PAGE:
And while that outlook is entirely valid, it fails to encompass the many other cultural and nature-borne aspects of this island at the top of the South China Sea, reports western editor, Ted Davis in this week’s digital edition of Travel Courier.
Taiwan tourism authorities are increasingly emphasizing the charms of Taiwan outside the city limits of Taipei, and many tour options are available that demonstrate that.
Near to Taipei, for example, is the popular village of Jiufen, which offers easy transport convenience from Taipei.
The roughly 60-minute drive takes place on a multi-lane highway that narrows down to two lanes as the road rises and curves around the bulk of Keelung mountain.
Then, around a bend, are the first glimpses of Jiufen, which clings to the hillsides in a precarious jumble of buildings.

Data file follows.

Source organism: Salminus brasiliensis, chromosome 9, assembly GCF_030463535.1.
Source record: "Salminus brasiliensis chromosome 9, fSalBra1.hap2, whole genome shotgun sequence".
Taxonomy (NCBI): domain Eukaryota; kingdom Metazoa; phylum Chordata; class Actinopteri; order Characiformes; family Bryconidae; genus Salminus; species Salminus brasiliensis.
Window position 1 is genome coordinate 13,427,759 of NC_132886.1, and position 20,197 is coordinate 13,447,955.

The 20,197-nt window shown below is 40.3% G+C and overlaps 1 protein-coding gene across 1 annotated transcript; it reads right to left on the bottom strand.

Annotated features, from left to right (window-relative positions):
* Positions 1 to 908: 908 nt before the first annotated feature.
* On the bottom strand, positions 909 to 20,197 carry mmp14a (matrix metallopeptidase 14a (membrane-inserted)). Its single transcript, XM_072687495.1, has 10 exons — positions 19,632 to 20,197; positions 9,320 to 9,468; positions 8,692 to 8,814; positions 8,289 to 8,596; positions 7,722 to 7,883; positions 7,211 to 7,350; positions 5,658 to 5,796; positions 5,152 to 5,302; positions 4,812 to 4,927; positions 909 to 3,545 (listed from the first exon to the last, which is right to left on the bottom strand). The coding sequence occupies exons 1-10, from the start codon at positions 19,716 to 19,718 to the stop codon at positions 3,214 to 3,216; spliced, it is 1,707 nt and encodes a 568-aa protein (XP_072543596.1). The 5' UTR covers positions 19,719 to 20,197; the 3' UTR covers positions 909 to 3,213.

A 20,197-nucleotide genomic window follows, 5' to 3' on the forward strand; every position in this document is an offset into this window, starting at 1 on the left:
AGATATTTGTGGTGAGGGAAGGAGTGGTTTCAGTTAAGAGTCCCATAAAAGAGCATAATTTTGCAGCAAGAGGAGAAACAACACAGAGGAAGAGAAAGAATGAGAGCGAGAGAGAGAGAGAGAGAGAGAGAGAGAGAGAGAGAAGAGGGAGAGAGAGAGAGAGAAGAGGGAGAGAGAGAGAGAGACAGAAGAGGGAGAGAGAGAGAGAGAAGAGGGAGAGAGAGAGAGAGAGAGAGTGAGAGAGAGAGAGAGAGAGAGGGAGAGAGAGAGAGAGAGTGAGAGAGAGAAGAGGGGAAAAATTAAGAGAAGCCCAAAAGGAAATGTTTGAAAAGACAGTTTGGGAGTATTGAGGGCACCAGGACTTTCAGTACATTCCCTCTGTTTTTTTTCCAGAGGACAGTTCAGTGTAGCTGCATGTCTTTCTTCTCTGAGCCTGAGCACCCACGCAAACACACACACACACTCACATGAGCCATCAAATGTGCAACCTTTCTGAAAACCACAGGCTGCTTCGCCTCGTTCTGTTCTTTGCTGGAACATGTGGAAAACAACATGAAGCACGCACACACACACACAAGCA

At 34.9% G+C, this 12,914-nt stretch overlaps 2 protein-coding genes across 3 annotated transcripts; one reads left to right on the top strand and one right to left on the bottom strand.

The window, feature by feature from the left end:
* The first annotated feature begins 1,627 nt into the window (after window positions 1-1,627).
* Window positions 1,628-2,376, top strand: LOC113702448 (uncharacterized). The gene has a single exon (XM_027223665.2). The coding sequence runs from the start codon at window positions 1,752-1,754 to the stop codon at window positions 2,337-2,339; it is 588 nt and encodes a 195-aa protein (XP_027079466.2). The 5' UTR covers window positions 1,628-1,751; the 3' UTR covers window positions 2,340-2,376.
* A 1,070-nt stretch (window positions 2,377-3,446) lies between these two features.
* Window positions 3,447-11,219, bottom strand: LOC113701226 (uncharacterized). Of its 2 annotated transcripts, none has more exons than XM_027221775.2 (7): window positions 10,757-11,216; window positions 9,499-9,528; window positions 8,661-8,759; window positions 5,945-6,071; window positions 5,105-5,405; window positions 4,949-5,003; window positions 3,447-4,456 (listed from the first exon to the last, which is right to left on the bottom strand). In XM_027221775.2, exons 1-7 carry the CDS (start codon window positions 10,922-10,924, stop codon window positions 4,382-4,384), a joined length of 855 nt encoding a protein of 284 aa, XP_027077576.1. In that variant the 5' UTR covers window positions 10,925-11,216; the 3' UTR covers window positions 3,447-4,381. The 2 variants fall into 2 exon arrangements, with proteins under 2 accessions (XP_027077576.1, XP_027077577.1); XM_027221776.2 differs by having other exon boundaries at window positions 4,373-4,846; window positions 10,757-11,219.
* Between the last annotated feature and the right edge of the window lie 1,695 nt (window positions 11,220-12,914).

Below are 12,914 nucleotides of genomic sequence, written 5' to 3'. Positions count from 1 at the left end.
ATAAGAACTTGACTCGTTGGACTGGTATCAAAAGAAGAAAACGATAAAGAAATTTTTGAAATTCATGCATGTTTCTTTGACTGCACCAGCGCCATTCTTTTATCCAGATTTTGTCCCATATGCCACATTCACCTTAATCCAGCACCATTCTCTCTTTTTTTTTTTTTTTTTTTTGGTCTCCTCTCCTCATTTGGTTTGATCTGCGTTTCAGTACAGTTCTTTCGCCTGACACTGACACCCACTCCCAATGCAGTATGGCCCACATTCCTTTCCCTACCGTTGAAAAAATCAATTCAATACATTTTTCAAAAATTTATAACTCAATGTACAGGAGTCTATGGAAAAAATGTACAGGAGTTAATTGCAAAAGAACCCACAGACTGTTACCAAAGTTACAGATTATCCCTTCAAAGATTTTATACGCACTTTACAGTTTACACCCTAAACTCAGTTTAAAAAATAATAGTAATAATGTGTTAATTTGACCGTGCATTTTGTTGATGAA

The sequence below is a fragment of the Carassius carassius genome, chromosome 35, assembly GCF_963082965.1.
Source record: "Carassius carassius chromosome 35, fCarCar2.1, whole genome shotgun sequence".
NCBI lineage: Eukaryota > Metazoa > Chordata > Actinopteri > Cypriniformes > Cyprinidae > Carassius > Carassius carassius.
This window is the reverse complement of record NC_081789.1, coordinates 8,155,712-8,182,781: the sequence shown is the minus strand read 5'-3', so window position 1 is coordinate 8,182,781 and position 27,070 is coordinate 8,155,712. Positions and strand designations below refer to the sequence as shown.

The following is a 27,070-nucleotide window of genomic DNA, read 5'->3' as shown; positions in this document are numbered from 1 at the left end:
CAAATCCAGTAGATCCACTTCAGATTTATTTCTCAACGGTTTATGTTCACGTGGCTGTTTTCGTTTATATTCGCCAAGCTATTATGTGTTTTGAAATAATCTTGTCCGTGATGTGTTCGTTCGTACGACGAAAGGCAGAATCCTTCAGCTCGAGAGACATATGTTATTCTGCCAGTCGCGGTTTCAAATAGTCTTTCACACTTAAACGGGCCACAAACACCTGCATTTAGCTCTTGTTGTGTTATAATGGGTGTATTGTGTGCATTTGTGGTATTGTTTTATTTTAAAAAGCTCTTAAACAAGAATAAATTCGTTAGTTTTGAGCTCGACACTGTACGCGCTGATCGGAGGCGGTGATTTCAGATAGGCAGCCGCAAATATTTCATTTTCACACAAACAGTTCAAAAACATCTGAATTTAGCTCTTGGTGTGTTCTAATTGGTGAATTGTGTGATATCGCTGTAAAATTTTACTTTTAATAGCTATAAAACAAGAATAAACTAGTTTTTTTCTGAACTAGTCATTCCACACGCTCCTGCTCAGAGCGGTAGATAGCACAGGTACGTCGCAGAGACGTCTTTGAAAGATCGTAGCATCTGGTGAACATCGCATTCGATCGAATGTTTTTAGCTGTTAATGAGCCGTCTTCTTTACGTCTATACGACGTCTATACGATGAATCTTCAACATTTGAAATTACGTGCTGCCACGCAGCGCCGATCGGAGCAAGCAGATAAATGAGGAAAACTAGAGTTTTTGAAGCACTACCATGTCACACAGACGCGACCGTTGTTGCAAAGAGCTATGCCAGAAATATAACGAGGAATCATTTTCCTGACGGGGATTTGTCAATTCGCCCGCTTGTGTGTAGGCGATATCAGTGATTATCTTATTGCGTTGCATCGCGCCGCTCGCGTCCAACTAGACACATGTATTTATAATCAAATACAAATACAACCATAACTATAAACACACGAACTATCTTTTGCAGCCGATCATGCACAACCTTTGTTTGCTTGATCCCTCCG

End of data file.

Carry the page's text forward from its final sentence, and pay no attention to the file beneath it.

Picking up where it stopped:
The more vertical orientation of the town defines its most popular attraction, which is the Jiufen Old Street.
This narrow covered laneway is surfaced with stone and bordered with tiny, enticing shops selling antiques, curios, souvenirs and fragrant snacks, all crowded together on both sides.
The Old Street twists and turns as it trickles down the hillside, and can keep visitors busy for hours with its myriad products and treats.
It ultimately spills out from under the roof, and onto a steep, descending stairway that ends at the parking lots below.
But before leaving, a few well-positioned hillside cafes and restaurants lure visitors with the promise of an outside table with great views of the mountainous countryside.
Stop at the Ah Mei tea house for a tea that is especially prepared according to traditional methods, plus pastry bites to cure hunger pangs.
For the full story, check out this week’s digital edition of Travel Courier.